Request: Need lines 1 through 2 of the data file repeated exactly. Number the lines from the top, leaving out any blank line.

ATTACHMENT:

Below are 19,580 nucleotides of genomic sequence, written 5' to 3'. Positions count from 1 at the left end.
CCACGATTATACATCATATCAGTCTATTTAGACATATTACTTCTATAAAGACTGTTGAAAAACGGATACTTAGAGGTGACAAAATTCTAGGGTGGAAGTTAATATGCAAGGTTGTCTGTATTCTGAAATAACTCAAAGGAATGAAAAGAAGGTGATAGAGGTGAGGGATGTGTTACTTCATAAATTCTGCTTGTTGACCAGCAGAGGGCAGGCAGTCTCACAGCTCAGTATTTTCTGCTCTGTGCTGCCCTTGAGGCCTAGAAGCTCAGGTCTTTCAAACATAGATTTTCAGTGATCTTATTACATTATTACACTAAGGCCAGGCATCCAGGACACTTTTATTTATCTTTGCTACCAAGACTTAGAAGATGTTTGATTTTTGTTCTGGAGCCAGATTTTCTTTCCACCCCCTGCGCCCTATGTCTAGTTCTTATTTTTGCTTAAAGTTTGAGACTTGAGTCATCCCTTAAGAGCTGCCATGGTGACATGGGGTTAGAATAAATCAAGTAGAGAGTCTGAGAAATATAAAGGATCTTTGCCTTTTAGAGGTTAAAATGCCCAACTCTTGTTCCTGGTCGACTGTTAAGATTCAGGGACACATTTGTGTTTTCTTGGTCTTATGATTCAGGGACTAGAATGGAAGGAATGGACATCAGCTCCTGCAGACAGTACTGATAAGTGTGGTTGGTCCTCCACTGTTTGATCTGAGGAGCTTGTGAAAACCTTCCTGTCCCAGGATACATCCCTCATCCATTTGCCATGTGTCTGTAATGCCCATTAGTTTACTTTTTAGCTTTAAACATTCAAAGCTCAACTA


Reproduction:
Below are 19,580 nucleotides of genomic sequence, written 5' to 3'. Positions count from 1 at the left end.
CCACGATTATACATCATATCAGTCTATTTAGACATATTACTTCTATAAAGACTGTTGAAAAACGGATACTTAGAGGTGACAAAATTCTAGGGTGGAAGTTAATATGCAAGGTTGTCTGTATTCTGAAATAACTCAAAGGAATGAAAAGAAGGTGATAGAGGTGAGGGATGTGTTACTTCATAAATTCTGCTTGTTGACCAGCAGAGGGCAGGCAGTCTCACAGCTCAGTATTTTCTGCTCTGTGCTGCCCTTGAGGCCTAGAAGCTCAGGTCTTTCAAACATAGATTTTCAGTGATCTTATTACATTATTACACTAAGGCCAGGCATCCAGGACACTTTTATTTATCTTTGCTACCAAGACTTAGAAGATGTTTGATTTTTGTTCTGGAGCCAGATTTTCTTTCCACCCCCTGCGCCCTATGTCTAGTTCTTATTTTTGCTTAAAGTTTGAGACTTGAGTCATCCCTTAAGAGCTGCCATGGTGACATGGGGTTAGAATAAATCAAGTAGAGAGTCTGAGAAATATAAAGGATCTTTGCCTTTTAGAGGTTAAAATGCCCAACTCTTGTTCCTGGTCGACTGTTAAGATTCAGGGACACATTTGTGTTTTCTTGGTCTTATGATTCAGGGACTAGAATGGAAGGAATGGACATCAGCTCCTGCAGACAGTACTGATAAGTGTGGTTGGTCCTCCACTGTTTGATCTGAGGAGCTTGTGAAAACCTTCCTGTCCCAGGATACATCCCTCATCCATTTGCCATGTGTCTGTAATGCCCATTAGTTTACTTTTTAGCTTTAAACATTCAAAGCTCAACTA